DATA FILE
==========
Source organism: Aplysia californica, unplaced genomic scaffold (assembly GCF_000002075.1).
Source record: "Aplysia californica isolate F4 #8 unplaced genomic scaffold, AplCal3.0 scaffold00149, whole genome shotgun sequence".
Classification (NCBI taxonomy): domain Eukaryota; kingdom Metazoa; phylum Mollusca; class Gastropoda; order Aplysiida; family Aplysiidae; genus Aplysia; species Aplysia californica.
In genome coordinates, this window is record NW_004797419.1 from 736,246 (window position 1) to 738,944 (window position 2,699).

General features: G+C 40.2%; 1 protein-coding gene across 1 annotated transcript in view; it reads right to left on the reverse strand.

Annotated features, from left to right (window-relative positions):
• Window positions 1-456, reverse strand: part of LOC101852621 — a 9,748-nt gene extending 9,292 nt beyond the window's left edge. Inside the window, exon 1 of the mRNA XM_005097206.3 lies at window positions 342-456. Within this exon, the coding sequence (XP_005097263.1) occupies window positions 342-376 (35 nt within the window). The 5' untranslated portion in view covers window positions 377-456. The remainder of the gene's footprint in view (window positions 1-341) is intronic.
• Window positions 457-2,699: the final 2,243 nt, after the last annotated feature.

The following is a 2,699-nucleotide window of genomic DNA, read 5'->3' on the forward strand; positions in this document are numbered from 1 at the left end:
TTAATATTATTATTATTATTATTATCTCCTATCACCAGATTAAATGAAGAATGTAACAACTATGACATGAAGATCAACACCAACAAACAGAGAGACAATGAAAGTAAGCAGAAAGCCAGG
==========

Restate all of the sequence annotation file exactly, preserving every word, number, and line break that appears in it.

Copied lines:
Source organism: Aplysia californica, unplaced genomic scaffold (assembly GCF_000002075.1).
Source record: "Aplysia californica isolate F4 #8 unplaced genomic scaffold, AplCal3.0 scaffold00149, whole genome shotgun sequence".
Classification (NCBI taxonomy): domain Eukaryota; kingdom Metazoa; phylum Mollusca; class Gastropoda; order Aplysiida; family Aplysiidae; genus Aplysia; species Aplysia californica.
In genome coordinates, this window is record NW_004797419.1 from 736,246 (window position 1) to 738,944 (window position 2,699).

General features: G+C 40.2%; 1 protein-coding gene across 1 annotated transcript in view; it reads right to left on the reverse strand.

Annotated features, from left to right (window-relative positions):
• Window positions 1-456, reverse strand: part of LOC101852621 — a 9,748-nt gene extending 9,292 nt beyond the window's left edge. Inside the window, exon 1 of the mRNA XM_005097206.3 lies at window positions 342-456. Within this exon, the coding sequence (XP_005097263.1) occupies window positions 342-376 (35 nt within the window). The 5' untranslated portion in view covers window positions 377-456. The remainder of the gene's footprint in view (window positions 1-341) is intronic.
• Window positions 457-2,699: the final 2,243 nt, after the last annotated feature.

The following is a 2,699-nucleotide window of genomic DNA, read 5'->3' on the forward strand; positions in this document are numbered from 1 at the left end:
TTAATATTATTATTATTATTATTATCTCCTATCACCAGATTAAATGAAGAATGTAACAACTATGACATGAAGATCAACACCAACAAACAGAGAGACAATGAAAGTAAGCAGAAAGCCAGG